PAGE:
Dust Storm over Chinas Taklimakan Desert, on April 14, 2002, from the MODIS Instrument on NASAs Terra Satellite
Dust from China’s Takla-Makan desert traveled more than 20,000 kilometers [12,000 miles] in about two weeks, crossing the Pacific Ocean, North America, and the Atlantic Ocean, before settling atop the French Alps. Chinese dust plumes had been known to reach North America and even Greenland, but had never before been reported in Europe.
An international team of scientists, using atmospheric computer models, studied dust that traveled the globe from February 25 to March 7, 1990. Their findings are published in a paper authored by Francis E. Grousset of Columbia University’s Lamont-Doherty Earth Observatory in Palisades, New York, and the University of Bordeaux I in France, and colleagues. It appears in Geophysical Research Letters, published by the American Geophysical Union.
Research conducted in 1994 showed that over the 20 preceding years, a score of red dust events coated the snow cover in the Alps and Pyrenees mountains. The dust that topped these European mountain ranges was sampled and stored for comparison with dust from various parts of the world. Scientists analyze the minerals and composition of certain distinctive elements of the dust, especially neodymium, to determine its origin.
Harvey Leifert, Rob Gutro | AGU / NASA
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Staphylococcus aureus is a feared pathogen (MRSA, multi-resistant S. aureus) due to frequent resistances against many antibiotics, especially in hospital infections. Researchers at the Paul-Ehrlich-Institut have identified immunological processes that prevent a successful immune response directed against the pathogenic agent. The delivery of bacterial proteins with RNA adjuvant or messenger RNA (mRNA) into immune cells allows the re-direction of the immune response towards an active defense against S. aureus. This could be of significant importance for the development of an effective vaccine. PLOS Pathogens has published these research results online on 25 May 2017.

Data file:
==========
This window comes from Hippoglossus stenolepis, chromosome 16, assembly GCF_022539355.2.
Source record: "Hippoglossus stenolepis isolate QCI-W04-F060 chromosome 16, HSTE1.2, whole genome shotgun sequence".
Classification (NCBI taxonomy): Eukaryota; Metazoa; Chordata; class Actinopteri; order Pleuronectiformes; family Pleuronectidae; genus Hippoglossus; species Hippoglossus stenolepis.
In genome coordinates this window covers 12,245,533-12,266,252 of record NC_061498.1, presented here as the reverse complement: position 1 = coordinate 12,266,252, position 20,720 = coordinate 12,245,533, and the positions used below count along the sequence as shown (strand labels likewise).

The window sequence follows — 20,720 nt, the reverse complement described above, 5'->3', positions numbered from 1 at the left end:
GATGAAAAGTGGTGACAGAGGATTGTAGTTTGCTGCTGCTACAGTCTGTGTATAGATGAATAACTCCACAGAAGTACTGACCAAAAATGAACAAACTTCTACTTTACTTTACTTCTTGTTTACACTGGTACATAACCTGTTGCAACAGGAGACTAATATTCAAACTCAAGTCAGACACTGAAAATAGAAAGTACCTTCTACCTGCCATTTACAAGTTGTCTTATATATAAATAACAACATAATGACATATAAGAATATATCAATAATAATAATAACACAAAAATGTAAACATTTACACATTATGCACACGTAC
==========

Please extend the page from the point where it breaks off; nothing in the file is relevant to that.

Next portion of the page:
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Physicists from the University of Würzburg are capable of generating identical looking single light particles at the push of a button. Two new studies now demonstrate the potential this method holds.
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